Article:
Figure 1: Planned capacity addition by type of technology during 2021–2024

 

 

Source: PRODESEN 2021–35, SENER

 

Upcoming transmission and distribution projects during 2021–26 for RNT

SENER had allotted CFE Transmission 144 projects for the expansion and modernisation of the national transmission network to be executed during 2015–21. Of these, 35 projects entail construction of transmission lines, 43 projects include installation of transformation banks in RNT, 37 include reactive power compensation equipment and the remaining 29 involve modernisation projects. As of June 2021, CFE had completed four expansion projects of RNT, five projects were cancelled, and four projects were on hold.

 

The rest of the 131 projects, which entail 3,349.7 circuit km of line length and 13,158 MVA of transformer capacity, will come into operation during the period 2021–26. Majority of the line length capacity will be constructed in the states of Baja California, Hidalgo, Guanajuato, State of Mexico and Quintana Roo. In addition, 40 circuit km of existing 400 kV transmission lines and 71.3 circuit km of 115 kV transmission lines will be modernised in the states of Veracruz, Puebla, Durango and Sinaloa during the period as well as 1,661.6 MVA of transformer capacity in the states of Baja California, Coahuila, Nuevo León, Tamaulipas and Veracruz.

 

To support this transmission network expansion, 91 power distribution projects including 417.5 circuit km of medium-voltage line length and 2,681.3 MVA of transformer capacity are expected to come into operation during 2021–26 at the 69 kV to 115 kV voltage levels, which will be connected to RNT. Majority of the line length capacity will be added in Chihuahua, Chiapas, Tabasco, Jalisco and Hidalgo regions.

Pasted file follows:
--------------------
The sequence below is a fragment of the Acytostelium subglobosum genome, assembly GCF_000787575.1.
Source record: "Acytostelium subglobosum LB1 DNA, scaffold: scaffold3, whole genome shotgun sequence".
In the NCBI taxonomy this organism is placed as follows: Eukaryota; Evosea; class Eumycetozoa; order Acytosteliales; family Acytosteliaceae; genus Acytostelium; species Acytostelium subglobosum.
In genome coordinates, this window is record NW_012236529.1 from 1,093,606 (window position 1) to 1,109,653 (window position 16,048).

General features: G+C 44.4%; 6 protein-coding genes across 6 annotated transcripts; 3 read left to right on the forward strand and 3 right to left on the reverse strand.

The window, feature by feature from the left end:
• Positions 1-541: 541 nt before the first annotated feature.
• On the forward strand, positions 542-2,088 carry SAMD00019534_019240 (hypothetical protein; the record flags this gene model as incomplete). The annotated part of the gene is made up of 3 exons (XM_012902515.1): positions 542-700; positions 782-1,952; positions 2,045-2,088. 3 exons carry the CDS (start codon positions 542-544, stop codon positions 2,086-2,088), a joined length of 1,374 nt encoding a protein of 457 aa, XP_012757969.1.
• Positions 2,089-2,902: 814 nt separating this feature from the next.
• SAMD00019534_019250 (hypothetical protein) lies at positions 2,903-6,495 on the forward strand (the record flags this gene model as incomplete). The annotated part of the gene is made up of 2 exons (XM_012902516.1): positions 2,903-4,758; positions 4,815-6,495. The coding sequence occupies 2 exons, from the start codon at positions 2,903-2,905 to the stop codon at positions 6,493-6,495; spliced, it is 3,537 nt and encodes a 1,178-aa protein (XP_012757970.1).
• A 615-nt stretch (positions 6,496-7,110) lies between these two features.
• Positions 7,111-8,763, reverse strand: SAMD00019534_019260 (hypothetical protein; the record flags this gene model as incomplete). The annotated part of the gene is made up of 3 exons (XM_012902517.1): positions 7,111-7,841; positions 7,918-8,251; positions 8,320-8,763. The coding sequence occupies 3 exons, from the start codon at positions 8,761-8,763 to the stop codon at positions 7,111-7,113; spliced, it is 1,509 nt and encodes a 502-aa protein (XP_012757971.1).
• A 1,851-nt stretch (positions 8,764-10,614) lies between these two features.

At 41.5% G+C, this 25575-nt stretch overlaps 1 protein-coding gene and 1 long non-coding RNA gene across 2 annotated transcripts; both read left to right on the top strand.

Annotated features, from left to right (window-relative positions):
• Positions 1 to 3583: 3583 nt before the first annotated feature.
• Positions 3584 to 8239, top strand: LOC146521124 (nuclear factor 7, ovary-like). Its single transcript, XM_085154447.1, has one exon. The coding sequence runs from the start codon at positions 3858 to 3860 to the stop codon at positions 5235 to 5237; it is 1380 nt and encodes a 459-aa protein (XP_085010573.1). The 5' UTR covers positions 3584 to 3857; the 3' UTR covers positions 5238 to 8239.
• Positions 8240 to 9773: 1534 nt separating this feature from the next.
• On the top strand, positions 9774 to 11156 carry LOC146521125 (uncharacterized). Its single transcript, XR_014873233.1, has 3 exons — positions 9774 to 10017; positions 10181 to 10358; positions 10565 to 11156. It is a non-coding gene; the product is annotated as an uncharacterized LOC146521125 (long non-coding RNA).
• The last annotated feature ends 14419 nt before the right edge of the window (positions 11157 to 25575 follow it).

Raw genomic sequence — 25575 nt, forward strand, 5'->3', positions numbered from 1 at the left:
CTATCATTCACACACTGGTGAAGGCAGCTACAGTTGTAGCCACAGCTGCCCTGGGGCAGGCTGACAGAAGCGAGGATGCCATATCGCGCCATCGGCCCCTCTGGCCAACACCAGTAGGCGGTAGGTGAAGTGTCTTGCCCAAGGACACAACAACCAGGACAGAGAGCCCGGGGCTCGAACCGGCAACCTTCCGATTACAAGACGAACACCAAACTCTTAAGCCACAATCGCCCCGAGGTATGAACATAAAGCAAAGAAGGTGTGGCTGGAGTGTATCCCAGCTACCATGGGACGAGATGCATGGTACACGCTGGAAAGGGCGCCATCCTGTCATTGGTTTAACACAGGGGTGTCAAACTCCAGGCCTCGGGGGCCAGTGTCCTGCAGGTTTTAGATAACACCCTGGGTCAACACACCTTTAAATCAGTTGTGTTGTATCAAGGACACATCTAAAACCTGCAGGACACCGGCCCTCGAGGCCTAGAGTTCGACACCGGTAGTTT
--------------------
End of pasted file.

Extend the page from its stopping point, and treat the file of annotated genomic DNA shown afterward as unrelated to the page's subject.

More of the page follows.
Planned transmission and distribution projects under PRODESEN 2021–35

Under the Programa de Ampliación y Modernización de la Red Nacional de Trasmisión y Redes Generales de Distribución del Mercado Eléctrico Mayorista (PAMRNT) or Expansion and Modernisation Program of the National Transmission Network and General Distribution Networks of the Wholesale Electricity Market of PRODESEN 2021–35, Mexico’s Centro Nacional de Control de Energía (CENACE) or National Electricity Control Centre has identified 19 expansion projects and 14 modernisation projects of the RNT to meet rising power demand, preserve and improve the reliability of the national electric system, reduce the cost of electricity supply, contribute to the fulfilment of clean energy production goals, improve energy efficiency, minimise transmission network congestion and losses, and incorporate smart electric grids.

 

The RNT expansion projects identified in the planning exercise constitute a total of 1,072 circuit km of transmission line length network, of which the largest contribution will come from the states of Sinaloa and Nayarit. Of this, the majority of the line length capacity (904 circuit km) will be added at 400 kV, and year-wise, 2025 will witness the largest capacity addition of 865 circuit km. In addition, 66 circuit km will be modernised during the period.  

 

Further, RNT expansion projects constitute a total of 2,875 MVA of transformer capacity, of which the largest contribution will come from the states of Sonora, Querétaro, Nayarit and Morelos. Majority of the transformation capacity of 1,850 MVA will be added in 2025, followed by 525 MVA in 2027 and 500 MVA in 2026.

 

A total of 2,850 MVAr of dynamic reactive power compensation capacity has also been planned for the period 2021–35.